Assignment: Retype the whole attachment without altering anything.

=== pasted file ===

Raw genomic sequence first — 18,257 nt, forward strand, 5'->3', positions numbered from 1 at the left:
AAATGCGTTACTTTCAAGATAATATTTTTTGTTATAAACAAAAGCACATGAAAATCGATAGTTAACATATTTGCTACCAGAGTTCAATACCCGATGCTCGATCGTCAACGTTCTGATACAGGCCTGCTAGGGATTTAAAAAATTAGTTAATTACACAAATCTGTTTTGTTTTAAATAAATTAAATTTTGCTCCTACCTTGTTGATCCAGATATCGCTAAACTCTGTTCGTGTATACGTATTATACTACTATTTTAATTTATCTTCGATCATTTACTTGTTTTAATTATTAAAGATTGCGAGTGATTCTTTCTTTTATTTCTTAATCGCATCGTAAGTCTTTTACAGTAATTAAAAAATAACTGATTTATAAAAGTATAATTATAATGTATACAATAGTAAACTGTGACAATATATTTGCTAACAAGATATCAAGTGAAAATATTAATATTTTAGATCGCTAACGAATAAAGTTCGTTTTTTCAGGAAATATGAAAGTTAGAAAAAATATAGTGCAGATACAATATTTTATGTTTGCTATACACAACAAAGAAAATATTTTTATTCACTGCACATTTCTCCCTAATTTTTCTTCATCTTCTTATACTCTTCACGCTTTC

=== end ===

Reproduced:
Raw genomic sequence first — 18,257 nt, forward strand, 5'->3', positions numbered from 1 at the left:
AAATGCGTTACTTTCAAGATAATATTTTTTGTTATAAACAAAAGCACATGAAAATCGATAGTTAACATATTTGCTACCAGAGTTCAATACCCGATGCTCGATCGTCAACGTTCTGATACAGGCCTGCTAGGGATTTAAAAAATTAGTTAATTACACAAATCTGTTTTGTTTTAAATAAATTAAATTTTGCTCCTACCTTGTTGATCCAGATATCGCTAAACTCTGTTCGTGTATACGTATTATACTACTATTTTAATTTATCTTCGATCATTTACTTGTTTTAATTATTAAAGATTGCGAGTGATTCTTTCTTTTATTTCTTAATCGCATCGTAAGTCTTTTACAGTAATTAAAAAATAACTGATTTATAAAAGTATAATTATAATGTATACAATAGTAAACTGTGACAATATATTTGCTAACAAGATATCAAGTGAAAATATTAATATTTTAGATCGCTAACGAATAAAGTTCGTTTTTTCAGGAAATATGAAAGTTAGAAAAAATATAGTGCAGATACAATATTTTATGTTTGCTATACACAACAAAGAAAATATTTTTATTCACTGCACATTTCTCCCTAATTTTTCTTCATCTTCTTATACTCTTCACGCTTTC